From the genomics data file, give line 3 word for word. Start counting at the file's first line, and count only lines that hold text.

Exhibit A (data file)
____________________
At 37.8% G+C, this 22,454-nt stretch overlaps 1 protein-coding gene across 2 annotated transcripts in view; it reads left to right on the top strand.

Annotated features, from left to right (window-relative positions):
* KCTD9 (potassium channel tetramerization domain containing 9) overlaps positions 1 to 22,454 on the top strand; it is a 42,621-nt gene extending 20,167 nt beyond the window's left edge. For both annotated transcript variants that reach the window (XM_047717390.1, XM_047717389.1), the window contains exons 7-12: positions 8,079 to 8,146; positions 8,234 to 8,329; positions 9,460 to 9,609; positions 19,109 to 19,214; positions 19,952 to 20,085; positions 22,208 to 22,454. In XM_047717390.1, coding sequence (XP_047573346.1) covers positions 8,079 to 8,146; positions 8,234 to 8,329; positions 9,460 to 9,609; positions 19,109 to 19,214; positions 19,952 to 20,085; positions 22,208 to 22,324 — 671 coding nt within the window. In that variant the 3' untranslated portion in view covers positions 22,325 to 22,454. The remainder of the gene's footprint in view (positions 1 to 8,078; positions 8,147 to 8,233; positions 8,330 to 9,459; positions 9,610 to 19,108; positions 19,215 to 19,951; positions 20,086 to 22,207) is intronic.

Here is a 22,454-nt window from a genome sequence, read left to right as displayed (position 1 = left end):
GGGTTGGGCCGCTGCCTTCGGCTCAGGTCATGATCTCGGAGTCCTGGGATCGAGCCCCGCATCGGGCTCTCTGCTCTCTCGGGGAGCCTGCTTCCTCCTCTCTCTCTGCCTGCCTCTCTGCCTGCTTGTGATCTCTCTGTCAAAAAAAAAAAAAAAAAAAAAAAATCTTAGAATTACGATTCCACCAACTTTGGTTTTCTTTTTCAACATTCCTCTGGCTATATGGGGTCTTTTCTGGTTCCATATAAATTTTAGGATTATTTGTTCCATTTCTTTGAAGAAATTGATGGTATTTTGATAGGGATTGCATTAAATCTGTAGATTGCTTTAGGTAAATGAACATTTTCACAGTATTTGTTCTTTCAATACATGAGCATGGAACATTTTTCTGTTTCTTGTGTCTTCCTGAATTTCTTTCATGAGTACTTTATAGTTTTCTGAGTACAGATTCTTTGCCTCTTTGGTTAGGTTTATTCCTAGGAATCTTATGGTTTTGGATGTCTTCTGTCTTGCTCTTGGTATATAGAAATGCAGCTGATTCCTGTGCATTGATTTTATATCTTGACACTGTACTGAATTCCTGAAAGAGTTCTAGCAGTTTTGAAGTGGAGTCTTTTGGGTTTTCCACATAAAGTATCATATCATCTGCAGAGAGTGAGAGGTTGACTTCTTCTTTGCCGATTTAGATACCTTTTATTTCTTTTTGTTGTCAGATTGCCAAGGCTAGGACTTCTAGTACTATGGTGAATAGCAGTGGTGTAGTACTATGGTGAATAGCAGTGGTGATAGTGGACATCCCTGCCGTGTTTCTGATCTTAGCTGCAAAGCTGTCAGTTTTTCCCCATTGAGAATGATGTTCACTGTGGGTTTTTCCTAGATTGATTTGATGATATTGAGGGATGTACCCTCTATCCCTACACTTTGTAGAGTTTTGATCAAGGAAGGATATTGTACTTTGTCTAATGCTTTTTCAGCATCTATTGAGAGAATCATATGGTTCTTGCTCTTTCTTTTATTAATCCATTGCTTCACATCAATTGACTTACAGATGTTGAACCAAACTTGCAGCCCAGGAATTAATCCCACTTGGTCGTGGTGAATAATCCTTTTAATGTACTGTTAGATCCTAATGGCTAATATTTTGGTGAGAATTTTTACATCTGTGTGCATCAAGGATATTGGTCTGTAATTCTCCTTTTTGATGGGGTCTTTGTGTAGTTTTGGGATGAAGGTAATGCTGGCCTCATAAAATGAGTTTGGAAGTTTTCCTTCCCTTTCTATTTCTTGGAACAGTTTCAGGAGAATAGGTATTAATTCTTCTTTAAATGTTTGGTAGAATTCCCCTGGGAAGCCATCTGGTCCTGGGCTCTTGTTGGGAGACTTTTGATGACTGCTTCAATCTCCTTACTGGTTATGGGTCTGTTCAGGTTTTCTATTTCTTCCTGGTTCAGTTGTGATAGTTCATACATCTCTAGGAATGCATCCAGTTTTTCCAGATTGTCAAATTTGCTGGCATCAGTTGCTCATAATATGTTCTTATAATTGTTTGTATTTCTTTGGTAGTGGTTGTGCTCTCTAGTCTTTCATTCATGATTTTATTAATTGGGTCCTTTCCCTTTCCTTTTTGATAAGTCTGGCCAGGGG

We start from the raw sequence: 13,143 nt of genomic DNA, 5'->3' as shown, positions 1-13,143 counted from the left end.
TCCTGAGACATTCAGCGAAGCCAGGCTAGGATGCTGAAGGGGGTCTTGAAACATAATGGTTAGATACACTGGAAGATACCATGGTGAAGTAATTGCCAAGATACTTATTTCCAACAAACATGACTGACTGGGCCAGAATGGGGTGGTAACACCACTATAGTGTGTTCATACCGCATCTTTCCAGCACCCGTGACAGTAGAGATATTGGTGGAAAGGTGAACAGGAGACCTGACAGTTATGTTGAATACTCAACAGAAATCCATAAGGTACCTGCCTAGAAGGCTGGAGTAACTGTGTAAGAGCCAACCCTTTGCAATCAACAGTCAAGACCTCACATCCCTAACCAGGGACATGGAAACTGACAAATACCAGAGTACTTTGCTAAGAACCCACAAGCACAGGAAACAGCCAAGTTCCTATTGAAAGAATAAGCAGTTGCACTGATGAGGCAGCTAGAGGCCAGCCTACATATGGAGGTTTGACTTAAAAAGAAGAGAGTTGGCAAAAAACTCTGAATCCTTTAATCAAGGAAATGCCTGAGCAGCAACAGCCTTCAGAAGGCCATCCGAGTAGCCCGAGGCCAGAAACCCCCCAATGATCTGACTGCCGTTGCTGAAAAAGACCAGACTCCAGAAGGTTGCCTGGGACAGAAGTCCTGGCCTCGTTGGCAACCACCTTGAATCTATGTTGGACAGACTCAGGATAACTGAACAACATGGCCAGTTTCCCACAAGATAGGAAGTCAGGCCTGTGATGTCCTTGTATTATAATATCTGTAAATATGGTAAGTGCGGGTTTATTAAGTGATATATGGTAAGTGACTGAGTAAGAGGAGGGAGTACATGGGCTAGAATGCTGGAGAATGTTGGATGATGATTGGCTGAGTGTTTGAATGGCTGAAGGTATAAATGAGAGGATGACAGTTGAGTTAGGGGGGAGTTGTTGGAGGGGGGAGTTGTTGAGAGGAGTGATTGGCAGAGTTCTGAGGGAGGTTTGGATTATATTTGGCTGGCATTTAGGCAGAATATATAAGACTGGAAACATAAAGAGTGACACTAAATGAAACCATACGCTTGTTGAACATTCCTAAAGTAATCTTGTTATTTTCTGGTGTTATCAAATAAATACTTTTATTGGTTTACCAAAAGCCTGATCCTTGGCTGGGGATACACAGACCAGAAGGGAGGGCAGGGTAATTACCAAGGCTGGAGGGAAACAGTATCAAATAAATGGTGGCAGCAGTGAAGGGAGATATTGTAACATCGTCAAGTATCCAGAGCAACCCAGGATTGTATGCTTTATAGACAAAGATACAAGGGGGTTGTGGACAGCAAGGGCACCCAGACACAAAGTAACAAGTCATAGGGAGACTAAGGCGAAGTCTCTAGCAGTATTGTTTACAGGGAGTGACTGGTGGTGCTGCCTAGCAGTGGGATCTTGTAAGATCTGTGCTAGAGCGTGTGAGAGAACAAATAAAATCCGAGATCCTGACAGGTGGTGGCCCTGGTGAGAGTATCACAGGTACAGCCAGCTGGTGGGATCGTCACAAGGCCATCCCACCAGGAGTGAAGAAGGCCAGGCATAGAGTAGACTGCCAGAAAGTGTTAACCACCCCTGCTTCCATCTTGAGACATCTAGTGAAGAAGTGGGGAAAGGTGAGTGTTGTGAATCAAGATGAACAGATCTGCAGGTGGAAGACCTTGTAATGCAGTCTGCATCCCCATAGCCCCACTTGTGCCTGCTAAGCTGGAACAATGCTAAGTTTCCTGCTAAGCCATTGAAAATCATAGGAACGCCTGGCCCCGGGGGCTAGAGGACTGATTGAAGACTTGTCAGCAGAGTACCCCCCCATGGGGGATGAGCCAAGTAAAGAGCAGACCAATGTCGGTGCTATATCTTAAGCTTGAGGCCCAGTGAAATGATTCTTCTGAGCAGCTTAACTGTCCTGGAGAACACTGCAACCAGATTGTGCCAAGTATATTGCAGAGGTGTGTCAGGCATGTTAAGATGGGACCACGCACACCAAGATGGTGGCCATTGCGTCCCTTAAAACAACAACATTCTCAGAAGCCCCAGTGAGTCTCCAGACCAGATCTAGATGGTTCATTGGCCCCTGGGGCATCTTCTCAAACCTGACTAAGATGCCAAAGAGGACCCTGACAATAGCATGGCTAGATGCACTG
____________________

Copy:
* KCTD9 (potassium channel tetramerization domain containing 9) overlaps positions 1 to 22,454 on the top strand; it is a 42,621-nt gene extending 20,167 nt beyond the window's left edge. For both annotated transcript variants that reach the window (XM_047717390.1, XM_047717389.1), the window contains exons 7-12: positions 8,079 to 8,146; positions 8,234 to 8,329; positions 9,460 to 9,609; positions 19,109 to 19,214; positions 19,952 to 20,085; positions 22,208 to 22,454. In XM_047717390.1, coding sequence (XP_047573346.1) covers positions 8,079 to 8,146; positions 8,234 to 8,329; positions 9,460 to 9,609; positions 19,109 to 19,214; positions 19,952 to 20,085; positions 22,208 to 22,324 — 671 coding nt within the window. In that variant the 3' untranslated portion in view covers positions 22,325 to 22,454. The remainder of the gene's footprint in view (positions 1 to 8,078; positions 8,147 to 8,233; positions 8,330 to 9,459; positions 9,610 to 19,108; positions 19,215 to 19,951; positions 20,086 to 22,207) is intronic.